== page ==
U.S. Energy storage surpasses 1,000 MWh deployed, no longer “nascent”

After reaching a significant milestone in 2017, with more than 1,000 megawatt-hours (MWh) now deployed, the U.S. energy storage market is poised for a breakout in 2018, nawindpower.com reports. The U.S. Energy Storage Monitor 2017 Year-in-Review, released by the Energy Storage Association (ESA) and GTM Research, forecasts the deployment of an additional 1,000 MWh this year. Ravi Manghani, GTM Research’s director of energy storage, said, “[w]e’re going to have to strike the word ‘nascent’ from our vocabularies when describing the U.S. energy storage market.” Manghani cited falling costs and favorable policies as “core drivers of the market’s breakout in 2018.” A recent ruling by the Federal Energy Regulatory Commission (FERC) intended to remove barriers to market entry that new technologies such as energy storage faced under previous market rules (see our March 8, 2018 blog post). For more, read the full article


Competing proposals: ease wind energy industry restrictions, or add more hurdles?

The future of wind energy development in Ohio could depend on which of two current proposals for changing industry requirements prevails, The Morning Journal reports. Development of new, large-scale wind projects have stalled in the state since HB 483, which increased setback guidelines for turbines, became law in 2014 (see our June 18, 2014 blog post). Wind-energy backers are proposing new legislation (see our February 27, 2018 blog post) that would allow counties to permit construction of wind turbines closer to property lines. However, a proposal before a state board that regulates wind farm sites seeks to force wind developers to obtain approval from more property owners before building turbines—adding yet another hurdle for any new projects. The American Wind Energy Association called that proposal “a death sentence” for Ohio’s future wind-energy development. For more, read the full article.

Renewable Energy, Wind

Landfill-based solar farm will reduce Cuyahoga County’s energy costs

Construction is set to begin April 15th on a new 4-megawatt (MW) solar farm built on a portion of a former Brooklyn, Ohio landfill—the project will save Cuyahoga County about $3 million in power costs over 25 years, Cleveland.com reports. Columbus-based IGS Solar will use approximately 17 acres of the closed landfill to construct the 35,000-panel solar array. IGS contracted with Perrysburg-based First Solar to provide the needed panels. Further, the panels themselves will be mounted on a racking system developed and manufactured by Cincinnati-based RBI Solar. Mike Foley, Cuyahoga County Sustainability Director, estimated that electricity should be flowing by mid-summer over a new transmission line currently being installed by Cleveland Public Power. IGS estimates the solar farm will produce about 5 million kilowatt-hours annually—enough to power 500 homes. For more, read the full article.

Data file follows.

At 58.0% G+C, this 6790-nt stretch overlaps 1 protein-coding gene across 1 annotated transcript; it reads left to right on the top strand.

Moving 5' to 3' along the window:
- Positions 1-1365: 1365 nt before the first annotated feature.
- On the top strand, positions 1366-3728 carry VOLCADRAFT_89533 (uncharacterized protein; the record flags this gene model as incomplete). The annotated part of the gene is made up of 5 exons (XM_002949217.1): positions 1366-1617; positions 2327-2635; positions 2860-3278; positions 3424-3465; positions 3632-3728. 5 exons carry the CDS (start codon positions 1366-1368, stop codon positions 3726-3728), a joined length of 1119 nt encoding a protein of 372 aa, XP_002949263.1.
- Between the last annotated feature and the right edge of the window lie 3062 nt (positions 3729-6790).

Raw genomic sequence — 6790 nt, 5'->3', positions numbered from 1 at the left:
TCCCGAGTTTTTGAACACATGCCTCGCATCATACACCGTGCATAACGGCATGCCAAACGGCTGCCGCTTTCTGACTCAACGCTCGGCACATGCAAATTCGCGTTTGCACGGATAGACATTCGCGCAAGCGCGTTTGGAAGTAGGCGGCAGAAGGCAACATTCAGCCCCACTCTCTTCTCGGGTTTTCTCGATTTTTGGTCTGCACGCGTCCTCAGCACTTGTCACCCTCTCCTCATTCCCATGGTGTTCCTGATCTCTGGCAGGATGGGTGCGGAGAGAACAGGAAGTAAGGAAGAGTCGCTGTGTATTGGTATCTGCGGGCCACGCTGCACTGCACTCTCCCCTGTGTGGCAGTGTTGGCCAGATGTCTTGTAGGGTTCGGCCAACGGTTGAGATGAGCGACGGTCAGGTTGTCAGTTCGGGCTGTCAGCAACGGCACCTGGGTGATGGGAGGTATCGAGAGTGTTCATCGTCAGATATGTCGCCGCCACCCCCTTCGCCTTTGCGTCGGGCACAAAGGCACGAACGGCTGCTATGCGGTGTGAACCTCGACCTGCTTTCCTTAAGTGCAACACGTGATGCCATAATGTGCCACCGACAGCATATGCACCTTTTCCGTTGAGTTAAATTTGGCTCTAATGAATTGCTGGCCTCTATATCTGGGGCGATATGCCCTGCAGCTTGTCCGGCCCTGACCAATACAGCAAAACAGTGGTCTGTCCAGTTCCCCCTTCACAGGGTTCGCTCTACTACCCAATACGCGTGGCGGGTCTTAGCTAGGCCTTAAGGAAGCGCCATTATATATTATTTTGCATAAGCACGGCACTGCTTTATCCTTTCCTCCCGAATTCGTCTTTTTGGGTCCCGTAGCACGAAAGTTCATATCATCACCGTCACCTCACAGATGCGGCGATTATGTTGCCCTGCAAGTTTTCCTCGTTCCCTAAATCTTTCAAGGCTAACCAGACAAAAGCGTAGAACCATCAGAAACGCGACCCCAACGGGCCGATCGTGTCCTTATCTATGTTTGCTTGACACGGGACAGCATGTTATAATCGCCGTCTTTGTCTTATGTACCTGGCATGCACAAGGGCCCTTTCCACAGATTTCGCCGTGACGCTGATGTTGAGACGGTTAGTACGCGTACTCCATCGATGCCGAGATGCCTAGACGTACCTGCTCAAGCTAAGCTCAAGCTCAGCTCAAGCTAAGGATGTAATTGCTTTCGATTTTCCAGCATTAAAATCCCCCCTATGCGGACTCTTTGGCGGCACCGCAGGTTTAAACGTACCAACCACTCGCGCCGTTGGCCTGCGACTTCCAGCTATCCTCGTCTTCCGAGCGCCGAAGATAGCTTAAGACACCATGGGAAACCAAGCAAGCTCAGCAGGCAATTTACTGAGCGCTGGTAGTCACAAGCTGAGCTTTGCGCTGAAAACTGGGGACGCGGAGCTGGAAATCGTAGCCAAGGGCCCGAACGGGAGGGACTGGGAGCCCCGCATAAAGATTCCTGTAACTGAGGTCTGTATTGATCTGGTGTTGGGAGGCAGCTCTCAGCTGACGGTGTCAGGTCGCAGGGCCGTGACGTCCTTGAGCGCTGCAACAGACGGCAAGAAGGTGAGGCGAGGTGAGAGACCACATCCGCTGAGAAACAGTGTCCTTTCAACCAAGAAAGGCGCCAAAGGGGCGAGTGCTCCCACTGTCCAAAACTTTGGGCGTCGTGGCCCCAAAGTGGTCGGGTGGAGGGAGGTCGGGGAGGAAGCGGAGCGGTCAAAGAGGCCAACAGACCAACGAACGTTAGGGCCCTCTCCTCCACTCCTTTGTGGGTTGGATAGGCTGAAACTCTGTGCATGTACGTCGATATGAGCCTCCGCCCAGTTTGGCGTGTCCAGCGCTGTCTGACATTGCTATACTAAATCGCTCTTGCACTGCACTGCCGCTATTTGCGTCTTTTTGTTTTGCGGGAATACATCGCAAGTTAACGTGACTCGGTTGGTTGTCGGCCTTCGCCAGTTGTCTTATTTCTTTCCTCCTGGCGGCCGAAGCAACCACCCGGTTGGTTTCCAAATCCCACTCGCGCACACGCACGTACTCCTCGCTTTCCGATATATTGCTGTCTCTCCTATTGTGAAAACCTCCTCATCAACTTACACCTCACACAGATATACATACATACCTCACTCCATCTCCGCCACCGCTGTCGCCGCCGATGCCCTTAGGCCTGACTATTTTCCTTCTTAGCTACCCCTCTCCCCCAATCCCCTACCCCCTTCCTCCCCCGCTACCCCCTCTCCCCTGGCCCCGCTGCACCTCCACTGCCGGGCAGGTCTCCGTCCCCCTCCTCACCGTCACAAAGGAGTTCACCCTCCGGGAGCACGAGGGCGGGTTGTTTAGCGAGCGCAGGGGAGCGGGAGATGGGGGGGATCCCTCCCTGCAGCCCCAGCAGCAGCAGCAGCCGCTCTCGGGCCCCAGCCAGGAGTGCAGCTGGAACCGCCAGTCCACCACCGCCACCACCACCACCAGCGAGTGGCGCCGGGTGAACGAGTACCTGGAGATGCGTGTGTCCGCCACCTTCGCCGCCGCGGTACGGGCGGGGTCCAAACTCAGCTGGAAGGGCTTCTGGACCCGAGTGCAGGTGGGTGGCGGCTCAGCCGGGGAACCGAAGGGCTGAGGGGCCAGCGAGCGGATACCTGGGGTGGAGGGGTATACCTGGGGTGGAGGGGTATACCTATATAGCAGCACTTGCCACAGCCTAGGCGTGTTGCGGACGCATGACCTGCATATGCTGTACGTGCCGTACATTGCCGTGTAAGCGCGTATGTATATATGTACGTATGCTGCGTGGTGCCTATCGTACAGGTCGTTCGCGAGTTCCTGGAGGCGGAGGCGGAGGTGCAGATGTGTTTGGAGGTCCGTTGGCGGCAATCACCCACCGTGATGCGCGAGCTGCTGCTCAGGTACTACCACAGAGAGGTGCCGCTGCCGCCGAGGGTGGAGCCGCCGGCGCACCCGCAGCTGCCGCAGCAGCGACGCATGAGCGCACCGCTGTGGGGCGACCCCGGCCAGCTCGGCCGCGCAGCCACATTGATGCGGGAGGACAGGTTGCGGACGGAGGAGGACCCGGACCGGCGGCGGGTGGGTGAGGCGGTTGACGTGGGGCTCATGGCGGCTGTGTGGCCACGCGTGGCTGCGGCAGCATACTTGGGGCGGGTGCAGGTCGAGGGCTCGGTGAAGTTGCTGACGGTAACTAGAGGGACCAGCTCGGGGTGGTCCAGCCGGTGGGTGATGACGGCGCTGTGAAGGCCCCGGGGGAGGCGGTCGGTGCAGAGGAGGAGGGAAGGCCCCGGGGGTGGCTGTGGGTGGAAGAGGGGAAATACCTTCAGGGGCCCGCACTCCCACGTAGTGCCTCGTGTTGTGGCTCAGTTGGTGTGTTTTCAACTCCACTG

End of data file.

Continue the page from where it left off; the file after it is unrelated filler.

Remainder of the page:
Renewable Energy, Solar, Transmission

FirstEnergy will invest over $775M to bolster grid reliability in Ohio, Pennsylvania

Akron-based FirstEnergy Corp. has announced plans to invest over $775 million in 2018 on distribution, transmission and infrastructure projects, Crain’s Cleveland reports. In December 2017, the company filed plans with the Public Utilities Commission of Ohio to modernize its electric grid over the course of the next three years (see our December 27, 2017 blog post). The major investments will include rebuilding transmission lines, inspecting and replacing utility poles, replacing underground circuits, and adding new equipment in substations. This $775 million investment by FirstEnergy is on top of the already invested $742 million by the company between 2004 and 2016. For more, read the full article


Study says 100% global renewable energy with stable grid is possible

There are methods that could make renewable energy reliable enough “to power at least 139 countries,” a new study by researchers in the United States and Denmark finds, according to a recent nawindpower.com article. Mark Z. Jacobson, professor of civil and environmental engineering at Stanford University, and colleagues at the University of California, Berkeley and Aalborg University in Denmark, propose ways to overcome the inconsistencies of wind, water and solar power and the “continuously fluctuating demand for energy” in the paper recently published in Renewable Energy, according to the article. The paper “builds on a previous study by Jacobson and colleagues that examined the ability of the grid to stay stable in the 48 contiguous states.” The new research includes excess energy-generation storage methods and “predictions of energy demands over time.” Computational modeling programs predicted future weather patterns and how much renewable energy could be produced from weather-related energy sources; the group was then able to predict how well more stable sources such as geothermal and hydroelectric power plants “could balance out the fluctuating energy to meet demands.” For more, read the full article.

Renewable Energy, Solar, Sustainability, Wind

FERC votes to remove barriers to “participation of electric storage resources” by RTOs